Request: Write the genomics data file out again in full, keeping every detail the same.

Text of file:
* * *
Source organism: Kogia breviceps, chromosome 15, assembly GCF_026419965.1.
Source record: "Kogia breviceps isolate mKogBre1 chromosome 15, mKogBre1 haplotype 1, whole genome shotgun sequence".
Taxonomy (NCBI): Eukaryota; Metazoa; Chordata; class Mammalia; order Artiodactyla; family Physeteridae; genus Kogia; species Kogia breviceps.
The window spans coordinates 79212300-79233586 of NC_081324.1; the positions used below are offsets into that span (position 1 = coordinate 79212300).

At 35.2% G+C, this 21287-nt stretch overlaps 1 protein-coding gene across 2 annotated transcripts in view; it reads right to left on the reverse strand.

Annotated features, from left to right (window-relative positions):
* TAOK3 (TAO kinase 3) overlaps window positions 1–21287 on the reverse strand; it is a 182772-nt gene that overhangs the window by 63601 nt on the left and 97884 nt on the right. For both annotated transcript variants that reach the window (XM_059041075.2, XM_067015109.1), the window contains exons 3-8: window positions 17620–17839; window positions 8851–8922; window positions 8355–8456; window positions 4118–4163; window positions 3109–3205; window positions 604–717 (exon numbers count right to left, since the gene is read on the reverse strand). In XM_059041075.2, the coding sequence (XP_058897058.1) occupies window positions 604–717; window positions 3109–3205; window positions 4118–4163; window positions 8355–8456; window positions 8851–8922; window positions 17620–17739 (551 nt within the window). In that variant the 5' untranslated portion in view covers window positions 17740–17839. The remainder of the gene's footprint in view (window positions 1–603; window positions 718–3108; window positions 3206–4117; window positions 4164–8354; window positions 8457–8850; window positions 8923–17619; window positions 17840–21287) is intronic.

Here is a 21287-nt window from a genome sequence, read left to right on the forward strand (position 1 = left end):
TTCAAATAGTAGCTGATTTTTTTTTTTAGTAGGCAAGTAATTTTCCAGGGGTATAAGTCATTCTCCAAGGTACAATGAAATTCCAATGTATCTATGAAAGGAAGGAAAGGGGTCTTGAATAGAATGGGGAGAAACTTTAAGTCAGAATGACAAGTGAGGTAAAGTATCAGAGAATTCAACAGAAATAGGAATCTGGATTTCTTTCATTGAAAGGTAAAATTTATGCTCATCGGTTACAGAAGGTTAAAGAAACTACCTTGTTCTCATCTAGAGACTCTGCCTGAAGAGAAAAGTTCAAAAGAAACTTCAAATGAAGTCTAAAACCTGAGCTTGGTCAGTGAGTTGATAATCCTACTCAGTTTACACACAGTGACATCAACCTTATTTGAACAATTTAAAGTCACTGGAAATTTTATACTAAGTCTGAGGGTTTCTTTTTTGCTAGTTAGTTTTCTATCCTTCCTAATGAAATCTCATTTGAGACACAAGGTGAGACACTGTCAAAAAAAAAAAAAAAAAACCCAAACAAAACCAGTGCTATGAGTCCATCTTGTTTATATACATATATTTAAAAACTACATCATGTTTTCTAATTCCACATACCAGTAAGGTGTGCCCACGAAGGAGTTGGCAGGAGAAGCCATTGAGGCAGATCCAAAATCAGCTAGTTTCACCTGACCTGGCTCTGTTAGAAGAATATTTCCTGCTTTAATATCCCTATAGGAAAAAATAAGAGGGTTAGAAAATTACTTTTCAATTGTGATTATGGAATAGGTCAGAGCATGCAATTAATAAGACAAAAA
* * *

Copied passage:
Source organism: Kogia breviceps, chromosome 15, assembly GCF_026419965.1.
Source record: "Kogia breviceps isolate mKogBre1 chromosome 15, mKogBre1 haplotype 1, whole genome shotgun sequence".
Taxonomy (NCBI): Eukaryota; Metazoa; Chordata; class Mammalia; order Artiodactyla; family Physeteridae; genus Kogia; species Kogia breviceps.
The window spans coordinates 79212300-79233586 of NC_081324.1; the positions used below are offsets into that span (position 1 = coordinate 79212300).

At 35.2% G+C, this 21287-nt stretch overlaps 1 protein-coding gene across 2 annotated transcripts in view; it reads right to left on the reverse strand.

Annotated features, from left to right (window-relative positions):
* TAOK3 (TAO kinase 3) overlaps window positions 1–21287 on the reverse strand; it is a 182772-nt gene that overhangs the window by 63601 nt on the left and 97884 nt on the right. For both annotated transcript variants that reach the window (XM_059041075.2, XM_067015109.1), the window contains exons 3-8: window positions 17620–17839; window positions 8851–8922; window positions 8355–8456; window positions 4118–4163; window positions 3109–3205; window positions 604–717 (exon numbers count right to left, since the gene is read on the reverse strand). In XM_059041075.2, the coding sequence (XP_058897058.1) occupies window positions 604–717; window positions 3109–3205; window positions 4118–4163; window positions 8355–8456; window positions 8851–8922; window positions 17620–17739 (551 nt within the window). In that variant the 5' untranslated portion in view covers window positions 17740–17839. The remainder of the gene's footprint in view (window positions 1–603; window positions 718–3108; window positions 3206–4117; window positions 4164–8354; window positions 8457–8850; window positions 8923–17619; window positions 17840–21287) is intronic.

Here is a 21287-nt window from a genome sequence, read left to right on the forward strand (position 1 = left end):
TTCAAATAGTAGCTGATTTTTTTTTTTAGTAGGCAAGTAATTTTCCAGGGGTATAAGTCATTCTCCAAGGTACAATGAAATTCCAATGTATCTATGAAAGGAAGGAAAGGGGTCTTGAATAGAATGGGGAGAAACTTTAAGTCAGAATGACAAGTGAGGTAAAGTATCAGAGAATTCAACAGAAATAGGAATCTGGATTTCTTTCATTGAAAGGTAAAATTTATGCTCATCGGTTACAGAAGGTTAAAGAAACTACCTTGTTCTCATCTAGAGACTCTGCCTGAAGAGAAAAGTTCAAAAGAAACTTCAAATGAAGTCTAAAACCTGAGCTTGGTCAGTGAGTTGATAATCCTACTCAGTTTACACACAGTGACATCAACCTTATTTGAACAATTTAAAGTCACTGGAAATTTTATACTAAGTCTGAGGGTTTCTTTTTTGCTAGTTAGTTTTCTATCCTTCCTAATGAAATCTCATTTGAGACACAAGGTGAGACACTGTCAAAAAAAAAAAAAAAAAACCCAAACAAAACCAGTGCTATGAGTCCATCTTGTTTATATACATATATTTAAAAACTACATCATGTTTTCTAATTCCACATACCAGTAAGGTGTGCCCACGAAGGAGTTGGCAGGAGAAGCCATTGAGGCAGATCCAAAATCAGCTAGTTTCACCTGACCTGGCTCTGTTAGAAGAATATTTCCTGCTTTAATATCCCTATAGGAAAAAATAAGAGGGTTAGAAAATTACTTTTCAATTGTGATTATGGAATAGGTCAGAGCATGCAATTAATAAGACAAAAA